There is little doubt that PM Imran Khan’s unexpected but timely announcement regarding the release of the captured Indian air force pilot was instrumental in deescalating the latest, full-blown and nerve-wracking standoff between the sub-continental neighbours. Left to their own ‘devices’, particularly of the mushroom cloud-creating variation, the two are quite capable of blowing each other to Kingdom Come, but world diplomats, better aware of the terrifying global consequences of nuclear confrontation, always need to step in and prevent the lasting environmental catastrophe, new ice age, crop failures and worldwide starvation begotten by crazy use of well stocked nuclear arsenals. The immediate danger of full scale war had barely subsided when much relieved social media voices online (reportedly over three hundred thousand at last count), probably releasing unbearable tension of the jittery standoff, began clamouring for a Nobel Peace Prize for the PM, a suggestion that appeared far-fetched and preposterous even at first sight. On the ‘ground’, a strident campaign was spearheaded by federal information minister, Fawad Chaudhry, and a resolution to this effect duly deposited with the Secretariat of the adjourned National Assembly.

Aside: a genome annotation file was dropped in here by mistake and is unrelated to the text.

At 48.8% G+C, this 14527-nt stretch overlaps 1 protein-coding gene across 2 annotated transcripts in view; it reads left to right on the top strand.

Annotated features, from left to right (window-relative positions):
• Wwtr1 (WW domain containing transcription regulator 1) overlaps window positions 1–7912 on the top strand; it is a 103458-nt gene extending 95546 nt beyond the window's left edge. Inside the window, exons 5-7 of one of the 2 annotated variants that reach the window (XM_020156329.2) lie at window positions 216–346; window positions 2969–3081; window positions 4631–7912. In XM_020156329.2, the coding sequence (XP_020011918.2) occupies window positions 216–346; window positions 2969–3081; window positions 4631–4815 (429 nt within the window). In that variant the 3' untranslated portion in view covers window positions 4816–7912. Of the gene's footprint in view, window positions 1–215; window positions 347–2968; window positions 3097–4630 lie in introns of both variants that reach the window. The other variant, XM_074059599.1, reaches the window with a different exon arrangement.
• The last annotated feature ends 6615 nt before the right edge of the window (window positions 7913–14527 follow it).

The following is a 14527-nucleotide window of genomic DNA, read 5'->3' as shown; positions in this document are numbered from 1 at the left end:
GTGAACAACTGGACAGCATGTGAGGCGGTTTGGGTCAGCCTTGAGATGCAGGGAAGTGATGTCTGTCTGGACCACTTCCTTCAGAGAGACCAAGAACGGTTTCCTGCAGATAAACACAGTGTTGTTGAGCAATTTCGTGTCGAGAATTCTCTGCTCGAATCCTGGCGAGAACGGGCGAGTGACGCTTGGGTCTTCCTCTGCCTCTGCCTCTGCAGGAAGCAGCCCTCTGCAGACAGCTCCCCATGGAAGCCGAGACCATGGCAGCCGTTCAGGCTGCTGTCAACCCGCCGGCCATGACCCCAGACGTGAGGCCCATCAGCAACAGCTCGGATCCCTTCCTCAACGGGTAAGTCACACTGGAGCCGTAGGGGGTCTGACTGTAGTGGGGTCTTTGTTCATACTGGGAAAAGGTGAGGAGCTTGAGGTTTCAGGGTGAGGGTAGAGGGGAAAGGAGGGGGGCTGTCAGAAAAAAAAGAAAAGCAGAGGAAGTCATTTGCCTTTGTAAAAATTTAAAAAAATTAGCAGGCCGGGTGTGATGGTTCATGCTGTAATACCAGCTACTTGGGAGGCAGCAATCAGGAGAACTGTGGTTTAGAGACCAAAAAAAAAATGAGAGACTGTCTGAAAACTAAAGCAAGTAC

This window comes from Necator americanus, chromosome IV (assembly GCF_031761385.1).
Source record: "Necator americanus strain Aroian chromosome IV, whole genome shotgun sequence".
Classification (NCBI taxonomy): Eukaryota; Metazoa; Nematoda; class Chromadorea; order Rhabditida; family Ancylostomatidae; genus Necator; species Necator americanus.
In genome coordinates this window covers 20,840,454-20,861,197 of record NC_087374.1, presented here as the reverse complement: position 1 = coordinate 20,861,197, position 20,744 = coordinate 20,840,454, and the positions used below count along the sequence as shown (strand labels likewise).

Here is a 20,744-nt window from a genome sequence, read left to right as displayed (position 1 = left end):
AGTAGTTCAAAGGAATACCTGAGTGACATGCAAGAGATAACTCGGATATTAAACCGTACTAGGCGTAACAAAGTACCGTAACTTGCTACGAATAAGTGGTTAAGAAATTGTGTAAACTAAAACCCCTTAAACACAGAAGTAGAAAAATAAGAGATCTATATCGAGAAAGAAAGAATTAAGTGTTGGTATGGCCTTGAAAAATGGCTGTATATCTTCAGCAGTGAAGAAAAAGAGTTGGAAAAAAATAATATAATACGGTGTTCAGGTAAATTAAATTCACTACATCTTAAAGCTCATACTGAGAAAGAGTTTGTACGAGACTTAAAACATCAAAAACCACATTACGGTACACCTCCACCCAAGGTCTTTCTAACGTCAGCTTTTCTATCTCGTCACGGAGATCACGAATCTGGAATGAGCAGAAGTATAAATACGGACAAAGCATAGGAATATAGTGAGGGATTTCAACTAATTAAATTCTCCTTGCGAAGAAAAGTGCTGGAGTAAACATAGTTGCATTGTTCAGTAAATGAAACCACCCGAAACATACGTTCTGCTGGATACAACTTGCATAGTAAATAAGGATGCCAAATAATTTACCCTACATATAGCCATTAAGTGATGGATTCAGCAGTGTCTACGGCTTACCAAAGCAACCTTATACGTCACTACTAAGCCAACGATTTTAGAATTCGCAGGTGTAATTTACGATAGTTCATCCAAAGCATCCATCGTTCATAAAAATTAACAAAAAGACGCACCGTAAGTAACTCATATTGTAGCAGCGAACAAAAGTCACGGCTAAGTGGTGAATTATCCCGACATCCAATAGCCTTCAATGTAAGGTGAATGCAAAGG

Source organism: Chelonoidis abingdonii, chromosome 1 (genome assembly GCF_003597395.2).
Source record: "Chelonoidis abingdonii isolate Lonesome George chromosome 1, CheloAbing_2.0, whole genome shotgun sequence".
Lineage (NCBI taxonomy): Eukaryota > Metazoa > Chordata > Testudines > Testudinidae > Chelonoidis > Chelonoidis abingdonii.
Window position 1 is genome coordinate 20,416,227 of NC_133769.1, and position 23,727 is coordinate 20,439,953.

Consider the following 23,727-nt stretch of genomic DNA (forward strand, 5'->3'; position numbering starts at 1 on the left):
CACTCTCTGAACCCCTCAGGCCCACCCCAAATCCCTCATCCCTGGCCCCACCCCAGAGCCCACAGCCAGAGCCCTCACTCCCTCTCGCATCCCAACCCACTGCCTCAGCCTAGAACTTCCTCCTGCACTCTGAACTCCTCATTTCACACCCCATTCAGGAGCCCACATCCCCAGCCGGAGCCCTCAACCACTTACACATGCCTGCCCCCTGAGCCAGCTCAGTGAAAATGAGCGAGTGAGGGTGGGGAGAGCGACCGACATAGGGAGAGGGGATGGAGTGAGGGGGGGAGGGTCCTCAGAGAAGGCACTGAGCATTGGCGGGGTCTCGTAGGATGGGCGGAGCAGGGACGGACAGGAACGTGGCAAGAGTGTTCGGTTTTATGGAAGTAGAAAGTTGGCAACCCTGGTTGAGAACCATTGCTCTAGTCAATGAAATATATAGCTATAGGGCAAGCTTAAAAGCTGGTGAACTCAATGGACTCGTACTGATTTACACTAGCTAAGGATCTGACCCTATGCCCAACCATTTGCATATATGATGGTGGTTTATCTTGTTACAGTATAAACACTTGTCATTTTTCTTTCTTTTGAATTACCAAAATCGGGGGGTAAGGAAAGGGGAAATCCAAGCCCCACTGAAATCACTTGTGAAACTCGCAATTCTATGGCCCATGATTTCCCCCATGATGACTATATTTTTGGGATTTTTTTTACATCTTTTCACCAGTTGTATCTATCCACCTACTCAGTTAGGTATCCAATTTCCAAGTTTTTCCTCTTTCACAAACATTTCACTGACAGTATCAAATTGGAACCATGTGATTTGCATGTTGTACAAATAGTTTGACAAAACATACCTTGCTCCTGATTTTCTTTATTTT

Meantime, the PM has sensibly himself tweeted of his unworthiness for the coveted award emphasising that the honour should fall in the lap of one who resolves the Kashmir dispute according to the inhabitant’s wishes and promotes peace and human development in the sub-continent. This would no doubt deflate even the most dedicated ‘yes-men’ and ‘nodders’, but the whole episode has again highlighted unsavoury aspects of our political culture, those of unthinking, outlandish ‘Big Mouth’ statements having no connection with reality, and of trying to out-do each other in servility to the party leader. The information minister’s portfolio was recently in jeopardy over the new MD, PTV’s appointment, and this might be his true catalyst and motive. But despite including undeserving recipients, such as Kofi Annan (2001) and Barack Obama (2009), the Peace Prize was actually intended for those who ‘have done the most or best for fraternity between nations, for abolition or reduction of standing armies, and for holding and promotion of peace congresses’. Without slighting Imran Khan’s opportune intervention in defusing recent tensions, that is rather a tall order.